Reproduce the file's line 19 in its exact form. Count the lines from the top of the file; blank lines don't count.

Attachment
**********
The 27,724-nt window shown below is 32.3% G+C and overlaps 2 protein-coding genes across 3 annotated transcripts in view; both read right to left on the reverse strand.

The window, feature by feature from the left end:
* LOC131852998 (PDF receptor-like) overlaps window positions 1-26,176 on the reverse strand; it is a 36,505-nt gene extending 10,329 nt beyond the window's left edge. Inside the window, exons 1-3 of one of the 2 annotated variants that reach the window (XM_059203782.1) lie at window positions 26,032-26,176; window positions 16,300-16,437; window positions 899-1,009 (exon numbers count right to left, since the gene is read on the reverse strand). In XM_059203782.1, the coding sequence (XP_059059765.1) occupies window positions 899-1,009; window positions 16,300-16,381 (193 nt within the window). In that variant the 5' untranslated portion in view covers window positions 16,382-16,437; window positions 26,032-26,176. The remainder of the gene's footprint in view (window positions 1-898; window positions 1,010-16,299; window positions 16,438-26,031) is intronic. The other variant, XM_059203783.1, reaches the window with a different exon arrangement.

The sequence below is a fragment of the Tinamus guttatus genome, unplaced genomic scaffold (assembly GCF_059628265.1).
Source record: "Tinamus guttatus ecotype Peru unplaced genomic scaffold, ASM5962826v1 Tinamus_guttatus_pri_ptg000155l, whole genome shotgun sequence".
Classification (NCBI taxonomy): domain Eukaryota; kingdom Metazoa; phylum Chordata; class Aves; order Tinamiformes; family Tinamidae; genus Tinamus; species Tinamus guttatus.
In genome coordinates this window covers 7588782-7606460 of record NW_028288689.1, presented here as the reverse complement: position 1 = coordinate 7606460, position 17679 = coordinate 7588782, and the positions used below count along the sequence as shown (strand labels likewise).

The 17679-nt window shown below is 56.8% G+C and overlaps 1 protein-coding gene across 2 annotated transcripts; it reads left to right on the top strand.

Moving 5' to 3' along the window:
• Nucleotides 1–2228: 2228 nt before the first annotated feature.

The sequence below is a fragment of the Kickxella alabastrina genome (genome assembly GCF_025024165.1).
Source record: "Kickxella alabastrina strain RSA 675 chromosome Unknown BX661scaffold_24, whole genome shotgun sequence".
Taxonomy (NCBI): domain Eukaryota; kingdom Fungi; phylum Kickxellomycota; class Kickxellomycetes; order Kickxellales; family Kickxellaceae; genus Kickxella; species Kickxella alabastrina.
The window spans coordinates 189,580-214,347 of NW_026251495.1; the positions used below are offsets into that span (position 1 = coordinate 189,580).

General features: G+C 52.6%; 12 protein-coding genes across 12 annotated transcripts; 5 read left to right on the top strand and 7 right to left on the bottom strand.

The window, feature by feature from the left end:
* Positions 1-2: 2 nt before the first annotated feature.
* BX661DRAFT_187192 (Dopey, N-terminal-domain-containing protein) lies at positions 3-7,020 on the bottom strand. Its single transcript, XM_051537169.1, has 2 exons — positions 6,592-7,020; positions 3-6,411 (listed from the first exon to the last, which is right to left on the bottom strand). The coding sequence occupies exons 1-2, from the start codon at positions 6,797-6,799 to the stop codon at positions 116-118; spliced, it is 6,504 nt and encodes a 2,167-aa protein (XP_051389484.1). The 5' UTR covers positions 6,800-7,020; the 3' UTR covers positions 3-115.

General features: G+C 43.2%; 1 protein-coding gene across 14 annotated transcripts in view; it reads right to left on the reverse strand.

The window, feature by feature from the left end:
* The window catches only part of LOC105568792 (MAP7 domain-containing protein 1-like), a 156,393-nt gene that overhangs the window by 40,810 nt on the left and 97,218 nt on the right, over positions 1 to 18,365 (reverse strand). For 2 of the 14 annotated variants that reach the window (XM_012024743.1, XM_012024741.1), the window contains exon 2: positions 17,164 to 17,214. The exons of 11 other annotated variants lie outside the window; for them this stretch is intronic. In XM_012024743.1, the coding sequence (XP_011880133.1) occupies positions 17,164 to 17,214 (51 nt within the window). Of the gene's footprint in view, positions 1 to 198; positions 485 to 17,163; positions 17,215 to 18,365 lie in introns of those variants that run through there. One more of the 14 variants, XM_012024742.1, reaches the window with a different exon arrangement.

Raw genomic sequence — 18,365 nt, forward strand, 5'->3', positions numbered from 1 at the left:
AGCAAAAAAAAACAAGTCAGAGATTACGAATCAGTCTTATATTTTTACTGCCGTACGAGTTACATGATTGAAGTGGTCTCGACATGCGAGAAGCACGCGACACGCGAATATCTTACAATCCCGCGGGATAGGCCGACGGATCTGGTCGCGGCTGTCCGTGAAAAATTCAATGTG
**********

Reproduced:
General features: G+C 43.2%; 1 protein-coding gene across 14 annotated transcripts in view; it reads right to left on the reverse strand.